The criterion for inclusion in this study was a diagnosis of TBI recorded as primary reason for admission; however, it is conceivable that some with minor or moderate TBI were admitted to PICU in view of an associated injury, which was present in just over a third of cases. This study aimed to capture information on all children admitted to intensive care with a primary diagnosis of TBI at all levels of injury severity, but did not include the small number of children admitted to intensive care with extra-cranial injuries without evidence of TBI. Children who died at the scene, in accident and emergency or in other healthcare areas are not included. The large number of children admitted to the PICU with a GCS score of 13–15 at presentation to an accident and emergency (A&E) department initially raises the question of indications for admission to a PICU. A high GCS score at presentation to A&E does not, however, mean that the child is not in need of neuro-intensive care: of 49 children for whom GCS scores were available, 32 (65%) had a subsequent lower score on admission to PICU (14 with a GCS of 8 or less), indicating possible late sequelae from the initial injury. Children are also sometimes intubated prior to transfer to a regional centre or to carry out a CT scan. In some centres, the PICU also functions as a high dependency unit caring for children with less severe injuries.
The socioeconomic differential between the population of children admitted to intensive care due to TBI and the rest of the population reflects earlier data on the relation between poverty and mortality,18 childhood fractures in Scotland,19 and childhood injuries in Trent, especially for pedestrians,20 a large proportion of which, as this study indicates, present with TBI. Interventions in these areas, such as traffic calming21,22 and promoting cycle helmet use,23 have the potential for reducing the risk of TBI.
In contrast to adult practice, severe TBI is more commonly an isolated injury in children and may reflect a different mechanism of injury profile. Where polytrauma is present, mortality is significantly higher. Over half of those children under 1 year of age were admitted for suspected assault; however, in this study, this group of children did not have an increased risk of death.
What is already known on this topic
TBI is a major cause of mortality and morbidity in children in the UK
Children living in deprived areas are more likely to sustain severe TBI
What this study adds
Not all children admitted to intensive care with TBI have low GCS scores on presentation to accident and emergency departments
There is seasonal and daytime variation in occurrence of TBI. Mortality and the proportion of those with a low GCS score vary by mechanism of injury, although these factors do not appear to be linked
The seasonal peak in prevalence of TBI was not observed in fatal head injury accidents in northern England,4 or by Kraus and colleagues in the USA, although they did observe higher than expected injuries in April, July, August, and September.24 This peak has been previously noted by Hawley and colleagues.25 This study indicates that this seasonality is most marked in the 0–10 year old age range. The peak time of injury around mid-to-late afternoon reflects earlier findings4,24,26 and means that a larger proportion of these children will be admitted to intensive care or for neurosurgery outside normal working hours, a fact that must be accounted for in planning service provision.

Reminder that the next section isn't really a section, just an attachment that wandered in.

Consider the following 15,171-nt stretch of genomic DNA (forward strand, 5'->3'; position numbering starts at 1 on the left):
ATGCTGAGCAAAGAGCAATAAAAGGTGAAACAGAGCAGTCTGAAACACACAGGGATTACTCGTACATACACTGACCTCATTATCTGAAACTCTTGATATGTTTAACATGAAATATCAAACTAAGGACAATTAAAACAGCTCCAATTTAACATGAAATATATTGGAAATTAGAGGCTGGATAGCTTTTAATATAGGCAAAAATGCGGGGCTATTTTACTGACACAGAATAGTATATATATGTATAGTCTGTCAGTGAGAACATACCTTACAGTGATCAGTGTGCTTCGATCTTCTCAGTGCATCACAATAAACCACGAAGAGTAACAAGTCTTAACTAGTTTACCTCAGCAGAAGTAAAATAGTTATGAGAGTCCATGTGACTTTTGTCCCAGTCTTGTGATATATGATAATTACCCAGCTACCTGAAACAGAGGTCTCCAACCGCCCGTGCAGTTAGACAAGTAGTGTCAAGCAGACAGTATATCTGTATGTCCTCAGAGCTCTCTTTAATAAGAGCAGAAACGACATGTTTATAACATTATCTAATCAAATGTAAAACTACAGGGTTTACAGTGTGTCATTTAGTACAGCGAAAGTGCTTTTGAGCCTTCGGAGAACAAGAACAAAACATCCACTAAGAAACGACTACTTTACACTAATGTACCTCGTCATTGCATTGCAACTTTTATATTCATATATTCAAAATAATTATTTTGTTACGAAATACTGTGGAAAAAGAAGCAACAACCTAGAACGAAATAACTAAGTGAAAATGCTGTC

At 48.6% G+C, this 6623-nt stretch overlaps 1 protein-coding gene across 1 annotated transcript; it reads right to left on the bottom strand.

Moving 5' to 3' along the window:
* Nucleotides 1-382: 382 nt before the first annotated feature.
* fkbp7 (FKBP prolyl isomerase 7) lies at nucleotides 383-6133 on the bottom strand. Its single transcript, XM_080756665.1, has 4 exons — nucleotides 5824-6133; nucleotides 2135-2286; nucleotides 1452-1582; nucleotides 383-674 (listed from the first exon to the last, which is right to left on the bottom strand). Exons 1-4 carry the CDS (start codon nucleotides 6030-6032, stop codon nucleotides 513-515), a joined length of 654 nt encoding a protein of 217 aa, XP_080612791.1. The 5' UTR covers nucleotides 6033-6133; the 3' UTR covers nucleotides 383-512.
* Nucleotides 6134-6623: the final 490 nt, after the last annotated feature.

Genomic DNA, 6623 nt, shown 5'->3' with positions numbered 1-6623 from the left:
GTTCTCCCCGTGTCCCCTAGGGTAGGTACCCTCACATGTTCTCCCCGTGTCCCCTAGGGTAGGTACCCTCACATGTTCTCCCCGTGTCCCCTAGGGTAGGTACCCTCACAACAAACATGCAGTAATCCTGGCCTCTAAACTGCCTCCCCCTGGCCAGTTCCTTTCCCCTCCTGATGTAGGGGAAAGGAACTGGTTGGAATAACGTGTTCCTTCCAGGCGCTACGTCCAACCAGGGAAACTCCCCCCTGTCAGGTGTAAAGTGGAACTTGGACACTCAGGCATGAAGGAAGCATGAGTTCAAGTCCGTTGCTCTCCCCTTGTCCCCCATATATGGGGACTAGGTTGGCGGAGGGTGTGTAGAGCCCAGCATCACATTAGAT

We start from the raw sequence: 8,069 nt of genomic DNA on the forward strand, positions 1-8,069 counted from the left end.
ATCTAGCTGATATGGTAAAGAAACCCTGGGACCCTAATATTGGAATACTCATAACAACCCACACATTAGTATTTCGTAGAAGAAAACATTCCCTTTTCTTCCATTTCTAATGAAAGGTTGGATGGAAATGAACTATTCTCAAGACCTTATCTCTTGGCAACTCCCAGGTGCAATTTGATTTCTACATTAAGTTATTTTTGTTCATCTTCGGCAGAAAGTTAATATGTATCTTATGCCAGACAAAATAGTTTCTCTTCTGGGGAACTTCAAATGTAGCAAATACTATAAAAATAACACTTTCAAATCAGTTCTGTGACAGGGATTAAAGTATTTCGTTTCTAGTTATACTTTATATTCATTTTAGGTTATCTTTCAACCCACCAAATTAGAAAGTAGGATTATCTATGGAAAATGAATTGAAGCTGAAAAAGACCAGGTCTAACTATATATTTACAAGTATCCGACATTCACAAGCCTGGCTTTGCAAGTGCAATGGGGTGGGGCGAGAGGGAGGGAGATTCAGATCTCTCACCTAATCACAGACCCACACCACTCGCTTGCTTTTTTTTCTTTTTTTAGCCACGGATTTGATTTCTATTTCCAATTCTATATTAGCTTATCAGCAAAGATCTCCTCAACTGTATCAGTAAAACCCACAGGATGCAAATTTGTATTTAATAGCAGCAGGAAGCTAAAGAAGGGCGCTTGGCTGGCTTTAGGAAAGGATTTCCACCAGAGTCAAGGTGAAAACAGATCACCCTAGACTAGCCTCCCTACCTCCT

The data presented here form part of a much larger dataset including clinical information on monitoring, intervention, and management and detailed outcome information collected one year post-injury. Together, these data form a comprehensive body of knowledge on the epidemiological and clinical characteristics of children with TBI admitted to intensive care, their treatment, and final outcomes.
We are grateful to all the staff of PICUs who completed data collection forms; and to Dr Kathy Rowan of ICNARC for supplying data on paediatric admissions to adult ICUs. Naveed Hussain, Helen Sherry, and Neil Hallworth are thanked for database design, data entry, and preliminary data processing.
Published Online First 27 July 2005
Funding: This study was supported by grants from the Paediatric Intensive Care Society, Birmingham Children’s Hospital Research Foundation, and the Warwick University Research and Teaching Development Fund.
Competing interests: none
UK Paediatric Traumatic Brain Injury Study Steering Group: K Morris (Chair), R Appleton, M Crouchman, R Forsyth, C Hawley, M Marsh, P May, P McKinney, J Middleton, R Parslow, J Punt, T Ralph, R Tasker
Participating centres and investigators: Addenbrooke’s Hospital (R Tasker), Alder Hey Children’s Hospital (R Sarginson), Antrim Hospital (A Ferguson), Beaumont Hospital, Dublin (E Keane), Birmingham Children’s Hospital (K Morris), Bristol Children’s Hospital (J Fraser), City General Hospital, Stoke (J Alexander), Derriford Hospital, Plymouth (S Ferguson), Great Ormond St Hospital (M Kenny, D Lutman), Guy’s Hospital (A Durward), Hull Royal Infirmary (H Klonin), John Radcliffe Hospital (A Shefler, C Killick), King’s College Hospital (D Prior, L Edwards, Y Egberongbe), Leeds General Infirmary (T Chater, M Darowski), Leicester Royal Infirmary (P Barry), Queen’s Medical Centre, Nottingham (P Khandelwal), James Cook University Hospital (A Robinson), Newcastle General Hospital (R Forsyth), Royal Belfast Hospital for Sick Children (B Taylor), Royal Berkshire Hospital (A Maunganidze), Royal Devon & Exeter Hospital (J Purday), Royal Hospital for Sick Children, Edinburgh (M Lo, D Simpson), Royal Hospital for Sick Children, Glasgow (P Cullen), Royal London Hospital (P Withington), Royal Manchester Children’s Hospital (D Stewart, M Samuels), Royal Preston Hospital (P Tomlin), Sandwell Hospital (J Bellin), Sheffield Children’s Hospital (T Ralph), Southampton General Hospital (C Boyles), Southern General Hospital, Glasgow (D Snaddon, A Wagstaff), St Georges Hospital (S Skellett), University Hospital of Wales (M Gajraj), Walsgrave Hospital (M Christie), Walton Centre for Neurosurgery (E Wright)